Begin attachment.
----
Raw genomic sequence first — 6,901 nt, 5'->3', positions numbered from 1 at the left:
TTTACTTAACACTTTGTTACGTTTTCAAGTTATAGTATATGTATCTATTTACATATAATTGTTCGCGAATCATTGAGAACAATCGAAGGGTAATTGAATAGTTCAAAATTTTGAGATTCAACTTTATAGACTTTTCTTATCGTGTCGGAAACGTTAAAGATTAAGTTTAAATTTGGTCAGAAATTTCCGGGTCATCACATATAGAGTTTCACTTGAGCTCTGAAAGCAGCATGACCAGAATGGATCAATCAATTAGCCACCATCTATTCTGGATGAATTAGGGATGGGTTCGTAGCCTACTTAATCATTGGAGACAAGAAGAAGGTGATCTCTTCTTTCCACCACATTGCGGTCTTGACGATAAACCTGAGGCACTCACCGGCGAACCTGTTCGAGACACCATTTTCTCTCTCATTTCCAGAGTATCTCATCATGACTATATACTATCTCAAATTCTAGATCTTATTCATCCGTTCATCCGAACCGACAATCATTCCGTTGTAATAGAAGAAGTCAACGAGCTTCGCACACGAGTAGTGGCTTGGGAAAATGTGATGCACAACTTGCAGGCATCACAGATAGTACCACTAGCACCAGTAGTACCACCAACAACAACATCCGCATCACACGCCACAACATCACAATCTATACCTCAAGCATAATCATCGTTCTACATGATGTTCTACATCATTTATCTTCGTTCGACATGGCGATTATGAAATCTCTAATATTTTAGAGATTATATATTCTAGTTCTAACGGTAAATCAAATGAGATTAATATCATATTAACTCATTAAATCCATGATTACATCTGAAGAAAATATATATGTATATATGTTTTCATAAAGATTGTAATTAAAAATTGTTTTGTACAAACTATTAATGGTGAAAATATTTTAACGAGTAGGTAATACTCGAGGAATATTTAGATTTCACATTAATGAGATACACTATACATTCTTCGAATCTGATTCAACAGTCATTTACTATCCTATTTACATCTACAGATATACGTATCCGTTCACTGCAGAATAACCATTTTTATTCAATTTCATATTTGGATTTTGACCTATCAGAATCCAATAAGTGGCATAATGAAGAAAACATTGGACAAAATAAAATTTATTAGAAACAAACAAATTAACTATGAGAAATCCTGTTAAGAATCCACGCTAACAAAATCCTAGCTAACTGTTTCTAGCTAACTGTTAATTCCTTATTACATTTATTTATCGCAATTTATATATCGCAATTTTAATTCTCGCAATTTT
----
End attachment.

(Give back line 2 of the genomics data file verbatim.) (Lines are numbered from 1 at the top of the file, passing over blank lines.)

TTTACTTAACACTTTGTTACGTTTTCAAGTTATAGTATATGTATCTATTTACATATAATTGTTCGCGAATCATTGAGAACAATCGAAGGGTAATTGAATAGTTCAAAATTTTGAGATTCAACTTTATAGACTTTTCTTATCGTGTCGGAAACGTTAAAGATTAAGTTTAAATTTGGTCAGAAATTTCCGGGTCATCACATATAGAGTTTCACTTGAGCTCTGAAAGCAGCATGACCAGAATGGATCAATCAATTAGCCACCATCTATTCTGGATGAATTAGGGATGGGTTCGTAGCCTACTTAATCATTGGAGACAAGAAGAAGGTGATCTCTTCTTTCCACCACATTGCGGTCTTGACGATAAACCTGAGGCACTCACCGGCGAACCTGTTCGAGACACCATTTTCTCTCTCATTTCCAGAGTATCTCATCATGACTATATACTATCTCAAATTCTAGATCTTATTCATCCGTTCATCCGAACCGACAATCATTCCGTTGTAATAGAAGAAGTCAACGAGCTTCGCACACGAGTAGTGGCTTGGGAAAATGTGATGCACAACTTGCAGGCATCACAGATAGTACCACTAGCACCAGTAGTACCACCAACAACAACATCCGCATCACACGCCACAACATCACAATCTATACCTCAAGCATAATCATCGTTCTACATGATGTTCTACATCATTTATCTTCGTTCGACATGGCGATTATGAAATCTCTAATATTTTAGAGATTATATATTCTAGTTCTAACGGTAAATCAAATGAGATTAATATCATATTAACTCATTAAATCCATGATTACATCTGAAGAAAATATATATGTATATATGTTTTCATAAAGATTGTAATTAAAAATTGTTTTGTACAAACTATTAATGGTGAAAATATTTTAACGAGTAGGTAATACTCGAGGAATATTTAGATTTCACATTAATGAGATACACTATACATTCTTCGAATCTGATTCAACAGTCATTTACTATCCTATTTACATCTACAGATATACGTATCCGTTCACTGCAGAATAACCATTTTTATTCAATTTCATATTTGGATTTTGACCTATCAGAATCCAATAAGTGGCATAATGAAGAAAACATTGGACAAAATAAAATTTATTAGAAACAAACAAATTAACTATGAGAAATCCTGTTAAGAATCCACGCTAACAAAATCCTAGCTAACTGTTTCTAGCTAACTGTTAATTCCTTATTACATTTATTTATCGCAATTTATATATCGCAATTTTAATTCTCGCAATTTT